I'm putting the Friday Wish-List on hold this week. I want to talk about something a little more serious - and I'd love comments with your opinions.
The Dr. Dolittle/Savage Garden combination I posted Tuesday is one that I've been putting off for several weeks. You see, I read the Dr. Dolittle books when I was a kid. Our school library had several of them, fat, rather dusty, with that old book smell, in that classic library binding that still draws me like a magnet. I remember them with great fondness and had them on my list of Classics To Share With My Children.
When I write a post, though, I tend to go poking around the internet. I might start off looking for a good copy of the song's lyrics, or the correct spelling of an author's name, but before long I get distracted into reading reviews and biographies (and then I remember what I'm doing and grab my ear to haul myself back to work.) While poking around this time (looking for a good biographical page for Hugh Lofting) I ran across this page from The Universe of Discourse, which is all about racism in, and the bowdlerization of, the Dr. Dolittle books.
Dr. Dolittle? Racist? I didn't remember anything like that!!! But, looking it over with adult eyes, there it was. Some of the examples cited I really can't agree are problems - other examples, though, had me cringing. I put off posting until I'd thought this over a bit.
The whole thing flashed me back to the time I downloaded a free audiobook version of The Treasure Seekers, by Edith Nesbit.
E. Nesbit was another childhood favorite. A fan of stories about magic and adventure from before I could read, it didn't take me long to learn to look for the name Nesbit when I was scavenging the school library. She and Edward Eager have the honor of being my first two favorite authors. I was so excited to share her wonderful stories with my children!
So, there we were, the CD popped in to entertain the kidlets while Mommy drove all over town on errands. We listened to the book for days. They were riveted, and begged me to start the story again each time we got in the car. Everything went beautifully - until right at the end of the book. One of the characters used a racial slur.
Now, as an adult, I can look at the time when the book was written, look at the context, and say, "OK, this is horrifying, but given the way people thought back then, not unexpected. It's lamentable, and disappointing, but when you are reading something this old, it can't be entirely avoided." As a parent? I practically hyperventilated while I stabbed frantically at the Off button.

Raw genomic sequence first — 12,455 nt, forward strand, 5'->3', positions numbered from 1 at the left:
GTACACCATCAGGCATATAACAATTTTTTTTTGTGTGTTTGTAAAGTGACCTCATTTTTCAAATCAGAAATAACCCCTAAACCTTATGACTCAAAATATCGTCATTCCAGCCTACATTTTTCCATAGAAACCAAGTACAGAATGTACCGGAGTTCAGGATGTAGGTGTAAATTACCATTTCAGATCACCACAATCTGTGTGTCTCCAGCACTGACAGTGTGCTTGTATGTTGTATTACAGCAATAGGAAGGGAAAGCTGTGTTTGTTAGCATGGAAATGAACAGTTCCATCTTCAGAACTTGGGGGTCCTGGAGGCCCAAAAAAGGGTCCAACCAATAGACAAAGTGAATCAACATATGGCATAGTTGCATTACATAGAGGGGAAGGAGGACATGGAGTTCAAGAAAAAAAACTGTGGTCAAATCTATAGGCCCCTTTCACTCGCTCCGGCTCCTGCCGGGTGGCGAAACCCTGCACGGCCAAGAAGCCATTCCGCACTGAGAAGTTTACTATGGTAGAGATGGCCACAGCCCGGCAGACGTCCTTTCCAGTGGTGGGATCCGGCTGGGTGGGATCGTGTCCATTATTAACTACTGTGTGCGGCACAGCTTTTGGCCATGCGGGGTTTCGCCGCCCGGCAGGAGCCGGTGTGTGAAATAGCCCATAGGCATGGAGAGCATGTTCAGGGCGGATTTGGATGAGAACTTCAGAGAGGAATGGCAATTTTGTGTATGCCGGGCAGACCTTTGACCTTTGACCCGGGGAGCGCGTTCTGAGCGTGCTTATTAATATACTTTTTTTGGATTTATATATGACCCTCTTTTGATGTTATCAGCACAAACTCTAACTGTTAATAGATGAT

Once I started breathing again, we had quite the family discussion about Bad Words and how sometimes books use words that we would never, ever, ever use in real life. That was a Very Bad Word. That was a Mean Word. We never, ever, ever use Mean Words. And so on and on and on. The kids stopped listening long before I stopped lecturing.
When we got home, I threw the audio book away.
I've never heard my children use that word. I doubt if my lecture was the deciding factor - I think it's just that they only ever heard that word once and it just didn't register with them. Nevertheless, it's left me nervous about the children's classics I was so fond of when I was a kid. What's lurking in Mary Poppins (1934)? Do I need to reread Heidi (1884) or Hans Brinker (1865) before I put them on my childrens' bookshelf?
I'm not as worried about anything overtly ugly in any of those books as I am about the foundational attitudes. In The Treasure Seekers, that word was thrown out there in such a matter of fact fashion. It was just a word to E. Nesbit, no more important than the word train or the word stair. That's what horrifies me. That's what I don't want my children to absorb.
I'd love opinions here. Do you read classics to your children, or give them to your children to read? How do you handle racist and sexist attitudes you find in such books? I oppose banning books - and yet I don't want my kids reading something with that kind of casual bigotry. Does that make me a hypocrite? What do you think?
Books: Dr. Dolittle, Hugh Lofting
The Treasure Seekers, Edith Nesbit